As with all Jewish holidays, Rosh Hashana, is steeped in edible traditions. The most famous tradition of all: apple dipped in honey for a sweet, new year.
When one thinks of honey, one thinks of bees and beekeepers. But wine made from honey? Of course!
Honey wine, or mead as it is known, is made from fermented wine and honey, and is one of the oldest alcoholic beverages around.
It has recently become popular with millennials and wine geeks looking for non-traditional wines as an alternative to grape.
With that in mind and inspiration drawn from his father-in-law’s memories of honey wine from the old country, Ben Alexander set about creating a modern-day mead by blending ancient traditions and modern science.
The result? Maine Mead Works in Portland, Maine.
Founded in 2007, Maine Mead Works boasts two different brands of mead. The company’s HoneyMaker brand is certified kosher under the Star-K.
“My wife is Jewish,” said Mr. Alexander. “Therefore it was important to us to have our wines certified kosher. Thankfully the certification process is much simpler than grape wine, so it wasn’t too difficult.”
Honeymaker mead varieties start with a base recipe of wildflower honey and water, and are fermented from a wild strain of South African yeast. They are incredibly versatile, as they can be used in cooking, cocktails, or for glass pours.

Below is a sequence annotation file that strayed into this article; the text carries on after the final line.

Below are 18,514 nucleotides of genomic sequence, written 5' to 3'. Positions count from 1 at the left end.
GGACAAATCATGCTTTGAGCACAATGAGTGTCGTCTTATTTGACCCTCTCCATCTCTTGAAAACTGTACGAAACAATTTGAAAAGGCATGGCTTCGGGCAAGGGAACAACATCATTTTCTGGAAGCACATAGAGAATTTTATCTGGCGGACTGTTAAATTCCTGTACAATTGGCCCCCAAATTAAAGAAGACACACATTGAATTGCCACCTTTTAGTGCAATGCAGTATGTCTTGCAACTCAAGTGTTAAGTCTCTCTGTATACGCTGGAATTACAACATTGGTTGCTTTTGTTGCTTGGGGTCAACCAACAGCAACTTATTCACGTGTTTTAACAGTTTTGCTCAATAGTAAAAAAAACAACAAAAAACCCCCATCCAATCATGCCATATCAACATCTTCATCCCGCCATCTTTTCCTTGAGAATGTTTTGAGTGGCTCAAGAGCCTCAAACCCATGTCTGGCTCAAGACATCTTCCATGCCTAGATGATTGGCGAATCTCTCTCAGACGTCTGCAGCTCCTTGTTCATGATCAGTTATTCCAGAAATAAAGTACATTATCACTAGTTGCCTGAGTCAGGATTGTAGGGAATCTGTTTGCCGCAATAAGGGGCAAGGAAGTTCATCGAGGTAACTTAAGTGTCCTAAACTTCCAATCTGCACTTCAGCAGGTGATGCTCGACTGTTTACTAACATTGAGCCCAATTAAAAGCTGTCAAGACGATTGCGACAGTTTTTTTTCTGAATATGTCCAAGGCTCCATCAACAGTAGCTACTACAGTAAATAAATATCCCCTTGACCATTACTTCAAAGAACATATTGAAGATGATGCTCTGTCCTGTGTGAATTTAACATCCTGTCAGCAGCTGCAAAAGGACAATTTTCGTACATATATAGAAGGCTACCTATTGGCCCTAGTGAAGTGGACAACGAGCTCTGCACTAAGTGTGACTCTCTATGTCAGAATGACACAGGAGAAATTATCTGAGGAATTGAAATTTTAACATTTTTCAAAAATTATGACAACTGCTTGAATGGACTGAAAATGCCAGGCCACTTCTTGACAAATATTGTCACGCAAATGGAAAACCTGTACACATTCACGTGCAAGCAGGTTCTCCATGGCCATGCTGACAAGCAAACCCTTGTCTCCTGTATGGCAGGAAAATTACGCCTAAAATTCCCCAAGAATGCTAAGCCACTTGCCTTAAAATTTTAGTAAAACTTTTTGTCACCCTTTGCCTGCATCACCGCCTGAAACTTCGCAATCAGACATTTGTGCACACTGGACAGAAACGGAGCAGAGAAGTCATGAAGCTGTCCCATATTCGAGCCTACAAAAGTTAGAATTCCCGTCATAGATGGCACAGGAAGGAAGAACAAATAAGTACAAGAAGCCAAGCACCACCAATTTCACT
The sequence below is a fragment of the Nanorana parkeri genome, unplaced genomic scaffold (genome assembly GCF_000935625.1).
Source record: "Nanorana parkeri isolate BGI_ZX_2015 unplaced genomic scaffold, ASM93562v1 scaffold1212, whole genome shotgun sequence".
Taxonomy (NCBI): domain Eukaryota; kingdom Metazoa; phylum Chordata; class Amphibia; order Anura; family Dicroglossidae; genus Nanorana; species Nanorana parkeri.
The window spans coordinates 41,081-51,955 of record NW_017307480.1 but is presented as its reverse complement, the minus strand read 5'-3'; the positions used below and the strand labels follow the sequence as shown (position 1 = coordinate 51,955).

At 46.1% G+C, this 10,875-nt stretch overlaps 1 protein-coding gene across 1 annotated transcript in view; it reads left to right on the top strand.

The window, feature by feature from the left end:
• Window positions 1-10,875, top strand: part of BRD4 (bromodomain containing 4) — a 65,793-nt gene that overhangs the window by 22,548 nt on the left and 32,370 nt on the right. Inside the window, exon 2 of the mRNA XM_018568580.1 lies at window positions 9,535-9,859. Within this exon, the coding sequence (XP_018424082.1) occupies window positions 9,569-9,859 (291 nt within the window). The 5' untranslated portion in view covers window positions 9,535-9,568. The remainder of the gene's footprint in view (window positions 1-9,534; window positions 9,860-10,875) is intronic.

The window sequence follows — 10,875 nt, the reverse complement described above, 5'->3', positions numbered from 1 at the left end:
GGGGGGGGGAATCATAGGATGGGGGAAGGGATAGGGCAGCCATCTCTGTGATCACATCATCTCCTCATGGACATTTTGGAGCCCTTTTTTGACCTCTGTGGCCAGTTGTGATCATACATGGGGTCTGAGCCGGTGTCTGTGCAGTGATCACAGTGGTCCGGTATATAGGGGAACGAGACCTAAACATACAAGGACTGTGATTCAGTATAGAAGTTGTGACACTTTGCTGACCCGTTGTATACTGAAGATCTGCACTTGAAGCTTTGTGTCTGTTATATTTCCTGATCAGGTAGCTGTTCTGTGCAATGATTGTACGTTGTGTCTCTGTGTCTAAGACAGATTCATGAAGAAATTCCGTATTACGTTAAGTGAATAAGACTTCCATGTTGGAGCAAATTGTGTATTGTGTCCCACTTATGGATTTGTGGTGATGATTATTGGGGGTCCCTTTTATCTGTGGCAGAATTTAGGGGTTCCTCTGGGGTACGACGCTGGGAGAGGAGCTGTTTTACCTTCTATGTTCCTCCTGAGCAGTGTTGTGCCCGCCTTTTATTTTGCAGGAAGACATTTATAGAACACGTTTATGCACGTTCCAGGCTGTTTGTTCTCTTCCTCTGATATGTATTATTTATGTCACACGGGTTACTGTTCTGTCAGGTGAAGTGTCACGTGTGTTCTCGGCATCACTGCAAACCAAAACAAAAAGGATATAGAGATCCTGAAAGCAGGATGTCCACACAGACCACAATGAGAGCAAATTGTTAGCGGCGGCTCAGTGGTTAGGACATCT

Classic varieties include blueberry, lavender, dry, semi-sweet; and strawberry, cranberry and apple are offered seasonally.
“We’ve had a great response from the kosher market! We’ve even had Rabbis ordering large quantities for their congregations,” Alexander explains. “For the Jewish New Year we are coming out with an Apply Cyser, which is an apple honey wine, made from all natural, high-quality ingredients.”
Maine Mead Works wines can be ordered online, and are stocked in stores throughout New England, and in the Maryland and D.C. area.
“Our wines are a great alternative to grape wine, so should we receive interest from any kosher communities or stores outside of our current distribution areas we should be happy to work on increasing our distribution.”